Posts Tagged ‘stereoscopic’

Godzilla 2014: a Sobering Subtext

May 14, 2014
"I'm the good guy here - you should see the bad guy!"

“I’m the good guy here – you should see the bad guy!”

An Active3D Movie Review
Movie: Godzilla (2014)
Rating: *** (out of 5)

Gojeera (as its Japanese originators referred to it) is back – as is this, previously slumbering blogsite!

On its surface, this latest imagining is exactly what one might’ve expected: a noisy, CGI-dependent orgy of destruction, during which desperate families attempt to stay intact whilst gigantic creatures lumber across both country and urban landscapes, crushing man and habitat underfoot.

We have the almost-obligatory storyline of the obsessed scientist who knows that the authorities are hiding something from the people (and whose dogged pursuit of the truth has alienated him, even from his son). His son, who has a wife and young child, indulges his “loony” father, largely to appease the missus, who reminds him that blood is thicker than water. Of course, he will come to discover that his old dad was right all along (a revelation that awaits most men) but has to undergo a hero’s journey in the process.

As one would’ve expected, all these elements play themselves out in a manner most unsubtle. The movie theatre in which I previewed the film experienced some speaker trauma during the ear-splitting parade of gunshots, bellowing, human terror, and crunching of metal and mortar.

Yet, it was the silent and tragic subtext of this tale that spoke the loudest to me. An eco-Marxist reading of the film would undoubtedly declare it to be about humanity being consumed by the spectre of its own consumption; that nature was somehow “taking its revenge”. This, indeed, appears to be the view of the film’s young British director, who didn’t write the screenplay (and shouldn’t be allowed to write any, either). I’ve read interviews with the man, who, frankly, doesn’t strike me as very bright. His interpretation strikes me as so shallow, so fashionable; so easy. My reading of the film’s subtext may horrify some, but at least it lies more than 1 millimetre from the film’s flashy surface.

What really piqued my attention was Godzilla’s role here – as humanity’s saviour against the “mutos”; a fearsome tribe of gigantic, spider-like creatures that has grown from the nuclear waste of the Hiroshima A-bomb. What? A reference to America’s guilt? A suggestion that America’s heroic leaders of the past were actually war criminals?

And it doesn’t stop there: More often than not in these disaster pix, we have a granite-jawed president who takes control, and directs the fighter planes that save the nation, and indeed, the world. But we’re presented here with a weak, fumbling and misinformed government. How sadly apt.

The United States today is in a parlous state. Its people are fearful, rudderless, and unsure of where to turn. In 2008, the majority of US voters put their faith in a man who promised to unite all Americans under one strong flag, revive the economy, and put hope where once there had been fear and despair. This president was even re-elected in a final burst of vain hope.

What he brought, however, was lies, spies, and a tripled national deficit. Going by the current approval rating (at around 30%) of this clay-footed idol, it seems that the man who had Americans chanting “Yes, we can!”, now has them muttering, “Oh, bugger – it looks as if we bloody-well can’t – well, not under this leadership, anyway.”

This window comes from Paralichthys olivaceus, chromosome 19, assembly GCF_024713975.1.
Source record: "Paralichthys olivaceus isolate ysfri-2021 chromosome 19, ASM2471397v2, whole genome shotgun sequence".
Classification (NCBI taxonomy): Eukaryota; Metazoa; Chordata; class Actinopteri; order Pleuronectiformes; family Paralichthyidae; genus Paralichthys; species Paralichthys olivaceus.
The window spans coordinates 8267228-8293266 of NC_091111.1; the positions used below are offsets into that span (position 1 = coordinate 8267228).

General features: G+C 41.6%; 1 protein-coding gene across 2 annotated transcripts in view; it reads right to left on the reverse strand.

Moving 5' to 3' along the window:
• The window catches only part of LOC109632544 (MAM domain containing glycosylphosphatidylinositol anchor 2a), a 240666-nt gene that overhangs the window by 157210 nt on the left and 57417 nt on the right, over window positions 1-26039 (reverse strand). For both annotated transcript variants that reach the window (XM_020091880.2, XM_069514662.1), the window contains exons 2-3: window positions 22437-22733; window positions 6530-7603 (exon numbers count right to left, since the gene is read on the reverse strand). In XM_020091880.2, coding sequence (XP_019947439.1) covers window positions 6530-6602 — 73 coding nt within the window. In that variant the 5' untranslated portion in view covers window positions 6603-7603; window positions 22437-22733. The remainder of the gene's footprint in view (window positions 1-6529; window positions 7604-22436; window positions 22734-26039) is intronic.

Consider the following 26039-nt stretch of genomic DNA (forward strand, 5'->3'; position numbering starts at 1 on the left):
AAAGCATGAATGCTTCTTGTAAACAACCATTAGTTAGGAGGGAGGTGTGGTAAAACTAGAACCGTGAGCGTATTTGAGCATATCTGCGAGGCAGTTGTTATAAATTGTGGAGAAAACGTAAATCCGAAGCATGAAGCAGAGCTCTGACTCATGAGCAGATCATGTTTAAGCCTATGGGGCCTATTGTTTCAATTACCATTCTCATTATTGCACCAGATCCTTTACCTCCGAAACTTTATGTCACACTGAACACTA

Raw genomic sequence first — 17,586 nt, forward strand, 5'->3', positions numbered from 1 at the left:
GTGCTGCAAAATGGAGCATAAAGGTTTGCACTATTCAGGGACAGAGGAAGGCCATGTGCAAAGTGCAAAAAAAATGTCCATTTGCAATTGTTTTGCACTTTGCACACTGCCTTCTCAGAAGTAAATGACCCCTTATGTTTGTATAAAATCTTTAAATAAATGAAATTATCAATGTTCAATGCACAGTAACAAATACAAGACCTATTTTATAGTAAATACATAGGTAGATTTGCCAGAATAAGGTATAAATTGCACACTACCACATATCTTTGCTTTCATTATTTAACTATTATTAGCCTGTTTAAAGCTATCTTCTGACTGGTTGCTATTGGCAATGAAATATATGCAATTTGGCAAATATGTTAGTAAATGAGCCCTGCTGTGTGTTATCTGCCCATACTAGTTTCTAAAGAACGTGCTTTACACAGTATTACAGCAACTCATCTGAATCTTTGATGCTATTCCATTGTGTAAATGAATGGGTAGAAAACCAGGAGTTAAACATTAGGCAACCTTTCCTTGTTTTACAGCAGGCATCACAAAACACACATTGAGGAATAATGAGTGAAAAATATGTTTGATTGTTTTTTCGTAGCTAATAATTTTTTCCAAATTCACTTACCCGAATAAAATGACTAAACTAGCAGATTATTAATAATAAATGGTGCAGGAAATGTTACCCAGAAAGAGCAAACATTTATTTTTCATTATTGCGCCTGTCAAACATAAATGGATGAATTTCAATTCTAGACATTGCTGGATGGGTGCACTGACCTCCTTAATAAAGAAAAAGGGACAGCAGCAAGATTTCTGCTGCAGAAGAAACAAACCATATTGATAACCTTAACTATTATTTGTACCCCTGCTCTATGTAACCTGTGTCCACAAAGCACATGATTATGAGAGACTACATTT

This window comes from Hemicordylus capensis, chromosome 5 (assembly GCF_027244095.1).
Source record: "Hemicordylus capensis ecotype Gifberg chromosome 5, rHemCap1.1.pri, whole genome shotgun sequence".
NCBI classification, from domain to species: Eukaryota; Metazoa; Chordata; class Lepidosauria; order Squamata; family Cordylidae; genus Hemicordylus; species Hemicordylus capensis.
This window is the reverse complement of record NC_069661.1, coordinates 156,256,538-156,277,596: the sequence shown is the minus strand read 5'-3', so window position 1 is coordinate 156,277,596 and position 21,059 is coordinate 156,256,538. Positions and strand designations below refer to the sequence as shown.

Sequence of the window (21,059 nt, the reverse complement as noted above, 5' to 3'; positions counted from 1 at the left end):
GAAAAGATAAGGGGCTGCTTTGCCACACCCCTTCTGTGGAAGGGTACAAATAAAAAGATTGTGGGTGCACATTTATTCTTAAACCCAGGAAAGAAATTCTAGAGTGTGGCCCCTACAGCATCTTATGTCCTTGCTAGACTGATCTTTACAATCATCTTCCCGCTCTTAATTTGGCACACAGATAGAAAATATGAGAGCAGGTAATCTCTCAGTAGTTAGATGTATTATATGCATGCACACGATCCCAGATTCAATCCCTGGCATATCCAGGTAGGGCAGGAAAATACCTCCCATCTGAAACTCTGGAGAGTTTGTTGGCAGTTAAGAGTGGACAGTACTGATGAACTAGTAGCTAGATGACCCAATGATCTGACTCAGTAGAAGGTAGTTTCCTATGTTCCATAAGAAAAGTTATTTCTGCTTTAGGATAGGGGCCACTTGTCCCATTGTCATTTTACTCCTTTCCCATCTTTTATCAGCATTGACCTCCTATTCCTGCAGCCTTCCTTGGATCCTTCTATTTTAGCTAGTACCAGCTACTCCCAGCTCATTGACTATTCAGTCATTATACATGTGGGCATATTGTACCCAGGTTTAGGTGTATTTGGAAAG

There have been few times in American history when its people have ever been this divided or uncertain. In fact, all around the globe, there is a rising tide of mistrust of political power. So what, then, does this film offer, as its audacious saviour of the human race? A reptilian Christ figure; Godzilla.


The Daft World : It’s a Bit of a Thor Point…

November 9, 2013

An Active3D Movie Review
Movie: Thor: The Dark World
Rating: * (out of 5)


Chris Hemsworth and Anthony Hopkins in ‘Thor: The Dark World’

In fairness, I must put my cards on the table: I have grown weary of this non-ending stream of superhero movies to which we’re being subjected (although the recent ‘Superman: Man of Steel’ wasn’t at all shabby). In addition to this, Thor is my least favoured member of the Marvel Comics Avengers team. Iron Man, on the other hand, is in a different league: Firstly, he’s played by Robert Downey Jr, a versatile and talented thesp. The character of Iron Man is also more grounded in reality – as much as a fantastical creation could be. He’s cynical, witty, and we can relate to him. Or at least I can.

Thor, on the other hand, is just this ruddy great big blond man with a ruddy great big hammer. He doesn’t speak very much (which I suppose is some sort of mercy, as he doesn’t have that much to say for himself) and the mythical world from which he hails, bores me. When I’m watching these Hollywood blockbusters with their Thargs from Argenon and Mists of Wangaboonga, my eyelids start closing. And it’s all made worse by the pseudo-Shakespearean dialogue that’s shoved into the actors’ mouths. The film has some visually exquisite moments, and I remember smiling or having a chuckle about three or four times; hence the single star rating that has rescued this adventure from the dark pit of my Worst Ever movies.